It was announced on 24 November 2005 that The Queen had been pleased to approve the appointment of The Right Honourable Lord Hamilton as Lord President of the Court of Session in Scotland in succession to The Right Honourable The Lord Cullen of Whitekirk.
Arthur Campbell Hamilton (63) was born in Glasgow and attended Glasgow High School. He studied at Glasgow, Oxford (BA) and Edinburgh (LLB) Universities, completing his studies in 1967. He was admitted to the Faculty of Advocates in 1968 and became QC in 1982. He was an Advocate Depute (1982-85), Chairman of the Medical Appeals Tribunals (1988-92) and President of the Pensions Appeal Tribunal (Scotland) (1992-95). Over several months in 1992 and 1993, during the indisposition of the Sheriff Principal of Tayside, Central and Fife, he acted as a temporary Sheriff Principal in that sheriffdom. From 1988 to 1995 he was a Judge of Appeal of the Courts of Appeal of Jersey and Guernsey.
In 1995 he was appointed as a Senator of the College of Justice. Between 1997 and 2000 he was a full-time commercial judge dedicated to commercial business and responsible for oversight of that aspect of Court of Session business. In January 2002 he was appointed as a judge of the Inner House where he sat principally on appellate business.
See previously No 516 (it is now understood that the essay there referred to was on the challenges facing the Scottish legal system over the next 10 years); and also No 249, for an earlier appearance of Lord Hamilton in Scots Law News as a defender of World Heritage sites in Edinburgh against the ravages of giant wheelie bins.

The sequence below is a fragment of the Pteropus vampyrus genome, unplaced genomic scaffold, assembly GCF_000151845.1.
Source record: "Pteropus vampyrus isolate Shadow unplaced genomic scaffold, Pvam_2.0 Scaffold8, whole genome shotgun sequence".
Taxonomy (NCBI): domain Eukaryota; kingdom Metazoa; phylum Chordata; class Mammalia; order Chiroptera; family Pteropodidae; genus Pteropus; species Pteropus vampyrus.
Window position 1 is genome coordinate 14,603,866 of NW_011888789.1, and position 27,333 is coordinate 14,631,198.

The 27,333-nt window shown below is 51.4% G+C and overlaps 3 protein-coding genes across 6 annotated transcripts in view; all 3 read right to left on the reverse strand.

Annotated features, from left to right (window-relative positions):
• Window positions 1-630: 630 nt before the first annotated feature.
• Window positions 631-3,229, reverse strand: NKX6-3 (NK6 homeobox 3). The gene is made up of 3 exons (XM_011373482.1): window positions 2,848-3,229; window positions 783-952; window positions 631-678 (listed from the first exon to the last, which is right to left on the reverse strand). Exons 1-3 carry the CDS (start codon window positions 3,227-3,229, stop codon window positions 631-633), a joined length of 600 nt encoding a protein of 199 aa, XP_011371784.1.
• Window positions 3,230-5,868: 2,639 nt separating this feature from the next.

According to the Naked Rambler website (http://www.nakedwalk.org/), Steve Gough was released from Saughton Prison in Edinburgh on 3 November 2005, having served the sentence for breach of bail conditions that was imposed upon him at Dingwall in October (see No 509). However, since he once again refused to depart the embrace of the prison cell in clothes, he was immediately re-arrested and remanded in custody. He was brought before Edinburgh Sheriff Court on 15 November, but refused to comply with Sheriff Gordon Liddle’s order that he appear clothed. He was thereupon jailed for a further three months, this time for contempt of court.
With weather forecasters looking forward to the coldest winter in Britain since 1963, Scots Law News wonders if not all is as it seems. Are police, fiscals and sheriffs really taking pity on Mr Gough; or is he provoking them into taking him in out of the cold for a while? Reference back to the first naked ramble in 2003 reveals that it was at a very nearly parallel time of the year that Gough was put away for three months in Porterfield at Inverness (see Nos 286, 287, 290, 302). Upon release then, within a matter of days he had made it to John O’Groats without further interruption. Time, then, to wish all concerned a merry Christmas and a happier New Year?
ULSTER-SCOTS (AND GAELS) SHOW US THE WAY
Martin Hogg has drawn our attention to the excellent work of the Northern Ireland Court Service in ensuring the accessibility of the courts in the languages of the people. Thus there are guides to the courts published in Ulster Scots (Anent the Court Sairvice: A guide foir uisears o the Norlin Airlan Court Sairvice) and in Gaelic (Maidir leis an tSeirbhís Chúirte: Treoir d’úsáideoirí Chúirte Thuaisceart Éireann). These can be accessed at http://www.courtsni.gov.uk/en-GB/AboutUs/. Pursuing the matter further, Scots Law News finds that the NICS also produces Codes of Courtesy for the use of Ulster Scots and Irish in official business, which can be tracked down at http://www.courtsni.gov.uk/en-GB/Publications/Using_the_Court_Service/. True, the Scottish Courts Administration provides translations of some of its leaflets in Gaelic, Bengali, Hindi, Punjabi and Cantonese (see http://www.scotcourts.gov.uk/translate/index.asp), but nothing at all in Scots. Time for reflection again on the implications of the European Charter for Regional or Minority Languages for the courts (see No 345), and for a debate in the Scottish Parliament again about the use of Scots as well as other languages in Scotland (see No 187 and follow links therein, and No 201)?